NAB Bible


#1

I just would like to know what some of you think about the NAB Bible. Particularly the NAB St. Joseph Edition… I have yet to come across anyone who actually “Likes” it.
I myself enjoy the way it reads, just not so much the Psalms and I don’t pay very much attention to the footnotes…
But all the negative feedback is starting to make me feel like I should NOT make it my primary Bible. Any thoughts?


#2

The actual translation from Greek is not bad. Dr. Scott Hahn uses it among other editions.


#3

You’re going to get a disproportionate number of negative comments about the NAB here on CAF as compared to the general Catholic population.

Is the NAB my favorite translation? No. Do I have some issues with it? Yes. Do I have any trouble recommending it to people as a good Catholic translation to read? Not at all.

No translation is perfect. They all have strengths and weaknesses. It is a modified version of the NAB that we hear at Mass every day in the United States (most of the modifications are minor ones that correct some of the aforementioned weaknesses). We wouldn’t be reading it at Mass if there was some grave problem with it.

The best translation is the one you’ll read. If you are enjoying the way it reads, then keep reading it. :thumbsup: There is no need for minor quibbles over Isaiah 7:14 or Luke 1:28 to spoil the whole thing.


#4

Some of the translation choices are a bit wonky; others are truly beautiful.

In the 1986 and later NT in John 18, Jesus says “I AM” (rather than “I am he” in other translations), which gives a nice context why the mob sent to arrest him fell backwards - he uttered the Divine Name (as revealed to Moses in Exodus 3).

And I might get shot for saying this, but the original NAB (pre-1991) translation of Psalm 23 is actually I think one of the best (if you find a 1986-1990 version, it would have the revised NT but still keep this version of the psalm).

I don’t think people on here have so many issues with the translation itself, but rather the footnotes. They are not heretical, but they don’t always lead to an old-school interpretation of the text.

Honestly, if the translation speaks to you, use it! The best Bible is the one you’ll actually read.


#5

The 2011 revision of the NAB is greatly improved over the older 1970 edition. The Psalms were revised in 1991 and were horrible, but the 2011 Psalms are much better.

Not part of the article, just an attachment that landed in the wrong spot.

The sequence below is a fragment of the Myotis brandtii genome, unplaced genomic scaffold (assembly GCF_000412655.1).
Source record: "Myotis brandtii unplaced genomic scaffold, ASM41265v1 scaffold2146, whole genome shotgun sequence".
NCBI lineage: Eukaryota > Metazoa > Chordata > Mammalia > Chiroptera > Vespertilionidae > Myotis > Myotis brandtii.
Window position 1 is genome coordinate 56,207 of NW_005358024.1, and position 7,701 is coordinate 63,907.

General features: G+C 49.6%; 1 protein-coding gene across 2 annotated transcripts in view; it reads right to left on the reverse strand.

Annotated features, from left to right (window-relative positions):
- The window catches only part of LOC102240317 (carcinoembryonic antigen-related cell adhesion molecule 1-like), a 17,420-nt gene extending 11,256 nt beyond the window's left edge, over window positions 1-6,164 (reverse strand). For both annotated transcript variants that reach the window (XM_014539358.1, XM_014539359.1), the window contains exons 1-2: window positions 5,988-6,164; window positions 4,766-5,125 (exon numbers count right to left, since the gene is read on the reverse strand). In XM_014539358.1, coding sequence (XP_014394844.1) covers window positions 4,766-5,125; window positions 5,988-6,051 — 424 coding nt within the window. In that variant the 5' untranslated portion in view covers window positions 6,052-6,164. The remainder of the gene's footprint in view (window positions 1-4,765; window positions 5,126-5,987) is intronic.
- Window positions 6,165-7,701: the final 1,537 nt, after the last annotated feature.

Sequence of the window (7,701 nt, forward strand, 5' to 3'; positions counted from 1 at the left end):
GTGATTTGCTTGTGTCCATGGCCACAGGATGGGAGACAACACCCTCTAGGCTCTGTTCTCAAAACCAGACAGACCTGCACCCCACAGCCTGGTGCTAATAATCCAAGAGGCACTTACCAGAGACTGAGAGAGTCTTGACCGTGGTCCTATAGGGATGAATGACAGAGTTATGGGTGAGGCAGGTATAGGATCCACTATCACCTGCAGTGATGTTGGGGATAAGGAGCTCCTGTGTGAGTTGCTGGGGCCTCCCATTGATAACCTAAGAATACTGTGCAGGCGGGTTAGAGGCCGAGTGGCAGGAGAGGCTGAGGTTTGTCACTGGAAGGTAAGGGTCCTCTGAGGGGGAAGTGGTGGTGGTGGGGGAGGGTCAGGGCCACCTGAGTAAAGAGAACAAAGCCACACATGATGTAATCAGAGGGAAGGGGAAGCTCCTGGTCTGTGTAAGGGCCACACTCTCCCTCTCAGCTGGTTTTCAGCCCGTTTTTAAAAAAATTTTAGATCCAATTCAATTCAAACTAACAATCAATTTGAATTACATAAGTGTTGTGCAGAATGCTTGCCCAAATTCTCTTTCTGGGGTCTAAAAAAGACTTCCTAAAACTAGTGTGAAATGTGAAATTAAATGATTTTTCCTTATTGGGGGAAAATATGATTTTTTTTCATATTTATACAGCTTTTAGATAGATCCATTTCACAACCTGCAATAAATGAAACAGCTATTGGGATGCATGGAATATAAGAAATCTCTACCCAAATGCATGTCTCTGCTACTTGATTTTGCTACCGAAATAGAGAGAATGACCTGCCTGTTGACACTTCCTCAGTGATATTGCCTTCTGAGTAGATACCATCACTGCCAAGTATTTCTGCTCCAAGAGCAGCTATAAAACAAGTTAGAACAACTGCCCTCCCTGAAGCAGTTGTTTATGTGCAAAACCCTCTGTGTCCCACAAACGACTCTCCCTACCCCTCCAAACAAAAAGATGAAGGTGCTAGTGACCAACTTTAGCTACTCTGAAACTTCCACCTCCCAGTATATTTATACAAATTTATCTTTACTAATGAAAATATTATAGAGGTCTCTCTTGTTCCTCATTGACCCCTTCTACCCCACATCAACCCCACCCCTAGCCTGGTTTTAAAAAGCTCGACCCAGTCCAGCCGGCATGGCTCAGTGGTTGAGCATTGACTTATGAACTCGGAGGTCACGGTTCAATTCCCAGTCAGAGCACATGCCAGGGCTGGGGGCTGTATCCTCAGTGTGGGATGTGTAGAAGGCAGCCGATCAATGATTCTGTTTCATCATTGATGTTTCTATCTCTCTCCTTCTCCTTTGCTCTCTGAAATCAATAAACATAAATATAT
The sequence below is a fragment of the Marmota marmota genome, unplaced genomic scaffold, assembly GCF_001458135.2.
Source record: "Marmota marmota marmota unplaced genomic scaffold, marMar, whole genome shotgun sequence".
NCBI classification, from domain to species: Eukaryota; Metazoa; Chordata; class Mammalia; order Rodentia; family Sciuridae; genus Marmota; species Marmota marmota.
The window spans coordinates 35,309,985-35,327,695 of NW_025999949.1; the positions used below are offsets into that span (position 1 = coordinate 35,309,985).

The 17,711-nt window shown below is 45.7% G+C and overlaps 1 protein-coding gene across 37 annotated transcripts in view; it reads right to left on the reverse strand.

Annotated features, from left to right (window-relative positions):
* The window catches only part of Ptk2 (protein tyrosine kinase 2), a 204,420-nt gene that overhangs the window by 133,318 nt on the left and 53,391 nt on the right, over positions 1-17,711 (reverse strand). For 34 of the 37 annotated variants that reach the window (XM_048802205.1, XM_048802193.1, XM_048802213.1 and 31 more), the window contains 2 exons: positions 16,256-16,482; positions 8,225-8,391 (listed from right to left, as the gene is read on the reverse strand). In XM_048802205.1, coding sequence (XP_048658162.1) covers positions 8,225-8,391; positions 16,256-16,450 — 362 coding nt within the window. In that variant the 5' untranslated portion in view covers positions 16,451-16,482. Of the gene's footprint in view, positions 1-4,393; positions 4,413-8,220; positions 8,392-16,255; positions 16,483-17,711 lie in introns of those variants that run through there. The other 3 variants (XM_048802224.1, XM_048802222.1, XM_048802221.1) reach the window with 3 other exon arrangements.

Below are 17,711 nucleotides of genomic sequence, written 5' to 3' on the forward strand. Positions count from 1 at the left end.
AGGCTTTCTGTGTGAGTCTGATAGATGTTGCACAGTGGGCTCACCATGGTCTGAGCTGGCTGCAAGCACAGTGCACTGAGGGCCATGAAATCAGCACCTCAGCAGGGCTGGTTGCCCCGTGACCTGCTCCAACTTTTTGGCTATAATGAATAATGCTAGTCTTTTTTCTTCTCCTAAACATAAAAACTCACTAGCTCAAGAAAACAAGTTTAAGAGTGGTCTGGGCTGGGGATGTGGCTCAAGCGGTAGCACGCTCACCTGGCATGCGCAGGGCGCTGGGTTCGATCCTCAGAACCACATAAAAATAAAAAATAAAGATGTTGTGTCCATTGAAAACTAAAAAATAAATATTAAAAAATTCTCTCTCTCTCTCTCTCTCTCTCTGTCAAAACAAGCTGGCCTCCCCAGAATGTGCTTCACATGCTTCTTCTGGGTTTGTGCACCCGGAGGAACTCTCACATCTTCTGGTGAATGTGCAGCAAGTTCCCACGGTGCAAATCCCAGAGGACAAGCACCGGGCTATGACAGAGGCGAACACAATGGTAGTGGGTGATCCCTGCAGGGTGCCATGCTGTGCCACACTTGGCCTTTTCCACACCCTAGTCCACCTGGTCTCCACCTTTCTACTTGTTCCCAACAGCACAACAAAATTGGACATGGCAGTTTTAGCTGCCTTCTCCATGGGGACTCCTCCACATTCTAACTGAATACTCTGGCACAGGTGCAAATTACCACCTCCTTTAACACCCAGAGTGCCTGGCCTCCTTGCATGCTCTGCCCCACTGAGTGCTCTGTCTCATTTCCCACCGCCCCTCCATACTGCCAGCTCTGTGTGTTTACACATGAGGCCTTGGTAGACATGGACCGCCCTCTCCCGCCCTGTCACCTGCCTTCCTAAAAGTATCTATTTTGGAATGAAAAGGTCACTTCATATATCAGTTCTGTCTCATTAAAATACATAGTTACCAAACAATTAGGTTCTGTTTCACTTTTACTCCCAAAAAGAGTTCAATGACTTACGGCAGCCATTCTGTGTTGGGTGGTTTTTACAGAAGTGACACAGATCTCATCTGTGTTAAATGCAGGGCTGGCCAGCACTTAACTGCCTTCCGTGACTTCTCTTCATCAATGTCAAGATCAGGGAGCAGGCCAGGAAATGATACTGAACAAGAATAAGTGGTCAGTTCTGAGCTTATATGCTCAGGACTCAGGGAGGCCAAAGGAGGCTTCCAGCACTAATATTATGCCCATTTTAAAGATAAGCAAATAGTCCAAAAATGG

I wouldn’t have any trouble with you buying a 2011 NABRE. Just take the notes with a grain of salt but the translation, I believe, is excellent.


#6

Thank you all for taking the time to comment… I truly appreciate it.
These few replies have inspired me more than you know… Finally some positive feedback regarding the NAB!! Thank You! :thumbsup:


#7

I like the NABRE and use it every day along with the RSV-2CE. I like the new NABRE psalms better than the Revised Grail Psalms that will be used in the future revised liturgy in the USA.


#8

I have read the NAB for years and am not familiar with the 2011 revisions.

The notes in the St. Joseph edition are fairly helpful, and my parish study group studies the introductions to each book and to the more important footnotes.

A more perfect study bible would have cross-references to the Catechism of the Catholic Church and perhaps more specific insights from the early church fathers, for example.

I have other bibles on my shelf: The Jewish Study Bible, The Orthodox Study Bible, The NIV study bible, the (anti-catholic) Ryrie Study Bible, The Jewish Annotated New Testament, and I have a lot of Jewish Publication Society commentaries on individual books of the Bible, which are 1) biased towards Jewish interpretations in many places but 2) are often very helpful because they go into line-by-line analyses. 3) they are expensive. 4) they by no means answer all questions about the Hebrew Bible, but there are interesting essays accompanying the commentary. E.G. in the Hebrew Bible, what is the significance of the red heiffer? What is the significance of the holiness code in Leviticus (I think)?

The Catholic perspective is that the focus of all scripture is Jesus Christ.


#9

The NAB Old Testament including the Psalms were revised and was published in 2010 (available for purchase in 2011). The NAB is now called the NAB (Revised Edition) or NABRE.

Ignatius Press is releasing a new Bible called the Didache Bible in October. It will use the RSV-2CE translation and the commentary notes will be based upon the Catechism of the Catholic Church!


#10

On the whole I like the NAB translation. It’s very readable without being overly ‘colloquial.’

I like reading a variety of translations, but if I were going to a Catholic scripture study I’d probably pack my NAB. I find the notes are extremely helpful in terms of providing theological and historical context.

I have the 1986 edition, which is nice because the Psalms hadn’t been ‘neutralized’ yet.

Like a couple of people said, the best translation is the one you’ll actually want to read. :thumbsup:


#11

I use my NAB St. Joseph’s Edition for general reading of the Bible. I do not use it for in-depth study. I will be honest with you. For in-depth study I turn to my Logos Bible Software.


#12

The 1986-90 editions of the NAB uses the 1970 OT and 1970 Psalms and the 1986 NT which are used in the English Mass in the US. So if someone wants a version of the NAB that they hear in church, this would be it. In 1991 the NAB Psalms were re-translated (which over gender neutralized) which I did not care for. Fortunately in 2010 when the OT was revised, the 1991 Psalms were revised into the ones that are currently being used in the NABRE, and in my opinion they are the best yet.


closed #13

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